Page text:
During maturation, pollen undergoes a period of dehydration accompanied by the accumulation of compatible solutes. Solute import across the pollen plasma membrane, which occurs via proteinaceous transporters, is required to support pollen development and also for subsequent germination and pollen tube growth. Analysis of the free amino acid composition of various tissues in tomato revealed that the proline content in flowers was 60 times higher than in any other organ analyzed. Within the floral organs, proline was confined predominantly to pollen, where it represented >70% of total free amino acids. Uptake experiments demonstrated that mature as well as germinated pollen rapidly take up proline. To identify proline transporters in tomato pollen, we isolated genes homologous to Arabidopsis proline transporters. LeProT1 was specifically expressed both in mature and germinating pollen, as demonstrated by RNA in situ hybridization. Expression in a yeast mutant demonstrated that LeProT1 transports proline and gamma-amino butyric acid with low affinity and glycine betaine with high affinity. Direct uptake and competition studies demonstrate that LeProT1 constitutes a general transporter for compatible solutes.  (+info)

Cloning and functional characterization of a new multispecific organic anion transporter, OAT-K2, in rat kidney. (2/946)

We have isolated a cDNA coding a new organic anion transporter, OAT-K2, expressed specifically in rat kidney. The OAT-K2 cDNA had an open reading frame encoding a 498-amino acid protein (calculated molecular mass of 55 kDa) that shows 91% identity with the rat kidney-specific organic anion transporter, OAT-K1. Reverse transcription-coupled polymerase chain reaction analyses revealed that the OAT-K2 mRNA was expressed predominantly in the proximal convoluted tubules, proximal straight tubules, and cortical collecting ducts. When expressed in Xenopus oocytes, OAT-K2 stimulated the uptake of hydrophobic organic anions, such as taurocholate, methotrexate, folate, and prostaglandin E2, although its homolog OAT-K1 transported methotrexate and folate, but not taurocholate and prostaglandin E2. In MDCK cells stably transfected with the OAT-K1 and OAT-K2 cDNAs, each transporter was localized functionally to the apical membranes and showed transport activity similar to that in the oocyte. Moreover, the efflux of preloaded taurocholate was also enhanced across the apical membrane in OAT-K2 transfectant. The taurocholate transport by OAT-K2-expressing cells showed saturability (Km = 10.3 microM). Several organic anions, bile acids, cardiac glycosides, and steroids had potent inhibitory effects on the OAT-K2-mediated taurocholate transport in the transfectant. These findings suggest that the OAT-K2 participates in epithelial transport of hydrophobic anionic compounds in the kidney.  (+info)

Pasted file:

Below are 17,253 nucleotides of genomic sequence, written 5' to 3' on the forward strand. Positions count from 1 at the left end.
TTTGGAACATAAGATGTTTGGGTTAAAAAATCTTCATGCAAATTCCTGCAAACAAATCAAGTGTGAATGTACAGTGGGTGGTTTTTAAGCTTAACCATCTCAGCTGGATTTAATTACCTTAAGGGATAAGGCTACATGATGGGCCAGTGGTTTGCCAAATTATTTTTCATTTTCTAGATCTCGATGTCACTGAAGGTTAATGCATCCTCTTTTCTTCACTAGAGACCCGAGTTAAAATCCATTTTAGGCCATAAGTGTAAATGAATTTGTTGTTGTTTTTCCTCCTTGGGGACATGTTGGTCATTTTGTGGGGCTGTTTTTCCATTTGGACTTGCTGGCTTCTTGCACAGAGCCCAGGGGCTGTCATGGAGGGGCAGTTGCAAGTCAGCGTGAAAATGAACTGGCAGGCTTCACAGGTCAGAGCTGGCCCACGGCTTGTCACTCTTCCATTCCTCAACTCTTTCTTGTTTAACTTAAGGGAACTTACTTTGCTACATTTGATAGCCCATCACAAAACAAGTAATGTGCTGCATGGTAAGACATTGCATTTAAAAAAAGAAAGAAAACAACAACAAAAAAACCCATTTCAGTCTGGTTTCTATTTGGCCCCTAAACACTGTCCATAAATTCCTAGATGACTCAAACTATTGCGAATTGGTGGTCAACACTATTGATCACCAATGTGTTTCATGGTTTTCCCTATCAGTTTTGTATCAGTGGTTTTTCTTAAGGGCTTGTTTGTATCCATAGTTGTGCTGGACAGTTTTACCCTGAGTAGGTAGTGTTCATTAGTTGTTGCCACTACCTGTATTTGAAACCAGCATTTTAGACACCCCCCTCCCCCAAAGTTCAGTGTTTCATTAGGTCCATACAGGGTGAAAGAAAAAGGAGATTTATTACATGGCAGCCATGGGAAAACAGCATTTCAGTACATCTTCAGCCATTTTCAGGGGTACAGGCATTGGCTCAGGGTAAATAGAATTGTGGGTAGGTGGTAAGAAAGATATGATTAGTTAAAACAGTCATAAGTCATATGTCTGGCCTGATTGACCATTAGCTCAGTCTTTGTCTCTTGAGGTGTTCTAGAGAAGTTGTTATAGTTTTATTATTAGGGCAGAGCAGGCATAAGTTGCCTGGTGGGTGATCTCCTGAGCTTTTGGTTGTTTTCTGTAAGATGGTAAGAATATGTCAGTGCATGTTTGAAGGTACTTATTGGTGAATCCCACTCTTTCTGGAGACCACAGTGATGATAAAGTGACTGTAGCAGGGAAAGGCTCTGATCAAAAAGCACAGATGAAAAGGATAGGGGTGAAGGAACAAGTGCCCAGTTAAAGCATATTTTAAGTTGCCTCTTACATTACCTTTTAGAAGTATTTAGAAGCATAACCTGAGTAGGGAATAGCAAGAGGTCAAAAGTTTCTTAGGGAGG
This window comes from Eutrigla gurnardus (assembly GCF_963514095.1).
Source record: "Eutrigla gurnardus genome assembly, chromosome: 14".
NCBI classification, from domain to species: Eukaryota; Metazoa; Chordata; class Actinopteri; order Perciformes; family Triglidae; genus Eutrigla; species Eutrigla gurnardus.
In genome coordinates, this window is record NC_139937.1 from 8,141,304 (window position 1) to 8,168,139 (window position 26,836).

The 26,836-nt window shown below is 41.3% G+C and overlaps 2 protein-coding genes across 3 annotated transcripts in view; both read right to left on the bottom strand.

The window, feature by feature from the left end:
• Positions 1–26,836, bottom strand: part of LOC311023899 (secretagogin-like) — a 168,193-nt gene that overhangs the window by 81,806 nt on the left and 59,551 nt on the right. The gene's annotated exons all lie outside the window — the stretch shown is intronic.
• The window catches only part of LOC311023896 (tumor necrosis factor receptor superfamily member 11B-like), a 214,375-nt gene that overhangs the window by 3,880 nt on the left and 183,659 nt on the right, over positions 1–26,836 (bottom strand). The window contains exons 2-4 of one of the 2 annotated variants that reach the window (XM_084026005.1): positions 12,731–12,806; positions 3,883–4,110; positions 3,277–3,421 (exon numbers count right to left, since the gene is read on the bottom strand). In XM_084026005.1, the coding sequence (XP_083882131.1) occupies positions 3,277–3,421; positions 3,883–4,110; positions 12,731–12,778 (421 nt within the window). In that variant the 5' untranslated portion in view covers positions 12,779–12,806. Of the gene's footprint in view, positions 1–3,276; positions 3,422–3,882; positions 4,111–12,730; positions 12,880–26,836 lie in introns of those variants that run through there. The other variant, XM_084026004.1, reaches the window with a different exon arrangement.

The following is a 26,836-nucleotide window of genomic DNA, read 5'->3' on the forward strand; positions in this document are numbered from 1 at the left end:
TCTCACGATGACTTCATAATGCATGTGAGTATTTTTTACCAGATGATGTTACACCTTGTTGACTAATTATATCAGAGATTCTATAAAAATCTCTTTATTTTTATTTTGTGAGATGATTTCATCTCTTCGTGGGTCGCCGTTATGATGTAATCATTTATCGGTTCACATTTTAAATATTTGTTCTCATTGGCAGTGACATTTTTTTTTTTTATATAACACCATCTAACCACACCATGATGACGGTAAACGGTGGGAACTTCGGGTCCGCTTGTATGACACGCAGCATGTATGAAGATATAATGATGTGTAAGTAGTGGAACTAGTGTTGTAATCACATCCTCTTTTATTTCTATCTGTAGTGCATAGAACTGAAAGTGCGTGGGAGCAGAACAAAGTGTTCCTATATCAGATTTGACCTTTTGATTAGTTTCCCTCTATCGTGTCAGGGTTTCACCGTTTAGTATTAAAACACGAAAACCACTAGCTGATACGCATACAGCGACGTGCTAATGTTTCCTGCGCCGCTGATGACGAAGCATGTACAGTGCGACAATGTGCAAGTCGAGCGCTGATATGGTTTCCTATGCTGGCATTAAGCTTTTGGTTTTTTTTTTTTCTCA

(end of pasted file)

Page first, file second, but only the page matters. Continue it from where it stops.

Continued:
Muscle contractile activity increases fatty acid metabolism and transport and FAT/CD36. (3/946)

We have examined whether 1) fatty acid (FA) uptake, 2) FA transporter expression, and 3) FA metabolism are increased when the oxidative capacity of skeletal muscle is increased. The oxidative capacities of red and white tibialis anterior and extensor digitorum longus muscles were increased via chronic stimulation (10 Hz, 24 h/day for 7 days). The contralateral muscles served as controls. After 7 days of increased muscle activity 1) palmitate uptake by giant sarcolemmal vesicles was increased twofold (P < 0.05), 2) the expression of FA translocase (FAT)/CD36 was increased at both the mRNA (3.2- to 10-fold) and protein (3.4-fold) levels, and 3) palmitate oxidation and esterification into triacylglycerols and phospholipids were increased 1.5-, 2.7-, and 1.7-fold, respectively (P < 0.05). These data show that when the oxidative capacity of muscle is increased, there is a parallel increase in the rate of FA transport and FA transporters at the sarcolemmal membrane, which is associated with the enhanced expression of the membrane transporter FAT/CD36.  (+info)